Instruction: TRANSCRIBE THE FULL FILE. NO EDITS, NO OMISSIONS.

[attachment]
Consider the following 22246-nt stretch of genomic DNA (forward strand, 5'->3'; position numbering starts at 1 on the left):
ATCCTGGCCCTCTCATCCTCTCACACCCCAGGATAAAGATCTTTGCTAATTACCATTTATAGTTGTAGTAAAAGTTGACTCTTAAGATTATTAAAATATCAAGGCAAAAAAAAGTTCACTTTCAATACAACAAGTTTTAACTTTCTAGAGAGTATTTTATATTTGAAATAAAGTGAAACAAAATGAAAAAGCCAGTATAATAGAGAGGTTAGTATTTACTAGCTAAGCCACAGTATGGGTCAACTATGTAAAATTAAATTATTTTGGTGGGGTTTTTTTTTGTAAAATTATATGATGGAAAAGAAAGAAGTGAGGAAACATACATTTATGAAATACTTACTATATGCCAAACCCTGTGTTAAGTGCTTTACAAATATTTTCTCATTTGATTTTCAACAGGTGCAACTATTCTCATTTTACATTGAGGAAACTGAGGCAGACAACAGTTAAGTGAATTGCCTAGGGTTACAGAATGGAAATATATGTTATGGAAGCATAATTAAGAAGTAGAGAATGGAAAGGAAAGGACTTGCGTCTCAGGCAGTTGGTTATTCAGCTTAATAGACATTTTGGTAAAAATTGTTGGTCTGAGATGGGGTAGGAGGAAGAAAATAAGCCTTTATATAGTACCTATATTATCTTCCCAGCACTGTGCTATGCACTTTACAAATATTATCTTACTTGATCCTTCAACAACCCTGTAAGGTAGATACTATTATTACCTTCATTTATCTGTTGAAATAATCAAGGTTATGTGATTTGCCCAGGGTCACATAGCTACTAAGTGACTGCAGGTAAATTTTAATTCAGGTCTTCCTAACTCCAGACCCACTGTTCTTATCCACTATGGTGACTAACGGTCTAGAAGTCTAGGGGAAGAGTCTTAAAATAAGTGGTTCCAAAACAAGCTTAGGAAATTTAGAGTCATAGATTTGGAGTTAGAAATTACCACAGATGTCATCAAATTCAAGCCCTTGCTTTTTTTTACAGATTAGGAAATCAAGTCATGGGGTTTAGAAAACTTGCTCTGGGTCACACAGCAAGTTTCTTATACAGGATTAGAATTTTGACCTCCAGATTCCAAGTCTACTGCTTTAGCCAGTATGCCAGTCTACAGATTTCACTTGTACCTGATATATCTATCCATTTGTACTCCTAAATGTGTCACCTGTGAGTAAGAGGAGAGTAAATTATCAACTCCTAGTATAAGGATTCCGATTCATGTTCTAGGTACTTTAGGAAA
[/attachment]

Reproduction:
Consider the following 22246-nt stretch of genomic DNA (forward strand, 5'->3'; position numbering starts at 1 on the left):
ATCCTGGCCCTCTCATCCTCTCACACCCCAGGATAAAGATCTTTGCTAATTACCATTTATAGTTGTAGTAAAAGTTGACTCTTAAGATTATTAAAATATCAAGGCAAAAAAAAGTTCACTTTCAATACAACAAGTTTTAACTTTCTAGAGAGTATTTTATATTTGAAATAAAGTGAAACAAAATGAAAAAGCCAGTATAATAGAGAGGTTAGTATTTACTAGCTAAGCCACAGTATGGGTCAACTATGTAAAATTAAATTATTTTGGTGGGGTTTTTTTTTGTAAAATTATATGATGGAAAAGAAAGAAGTGAGGAAACATACATTTATGAAATACTTACTATATGCCAAACCCTGTGTTAAGTGCTTTACAAATATTTTCTCATTTGATTTTCAACAGGTGCAACTATTCTCATTTTACATTGAGGAAACTGAGGCAGACAACAGTTAAGTGAATTGCCTAGGGTTACAGAATGGAAATATATGTTATGGAAGCATAATTAAGAAGTAGAGAATGGAAAGGAAAGGACTTGCGTCTCAGGCAGTTGGTTATTCAGCTTAATAGACATTTTGGTAAAAATTGTTGGTCTGAGATGGGGTAGGAGGAAGAAAATAAGCCTTTATATAGTACCTATATTATCTTCCCAGCACTGTGCTATGCACTTTACAAATATTATCTTACTTGATCCTTCAACAACCCTGTAAGGTAGATACTATTATTACCTTCATTTATCTGTTGAAATAATCAAGGTTATGTGATTTGCCCAGGGTCACATAGCTACTAAGTGACTGCAGGTAAATTTTAATTCAGGTCTTCCTAACTCCAGACCCACTGTTCTTATCCACTATGGTGACTAACGGTCTAGAAGTCTAGGGGAAGAGTCTTAAAATAAGTGGTTCCAAAACAAGCTTAGGAAATTTAGAGTCATAGATTTGGAGTTAGAAATTACCACAGATGTCATCAAATTCAAGCCCTTGCTTTTTTTTACAGATTAGGAAATCAAGTCATGGGGTTTAGAAAACTTGCTCTGGGTCACACAGCAAGTTTCTTATACAGGATTAGAATTTTGACCTCCAGATTCCAAGTCTACTGCTTTAGCCAGTATGCCAGTCTACAGATTTCACTTGTACCTGATATATCTATCCATTTGTACTCCTAAATGTGTCACCTGTGAGTAAGAGGAGAGTAAATTATCAACTCCTAGTATAAGGATTCCGATTCATGTTCTAGGTACTTTAGGAAA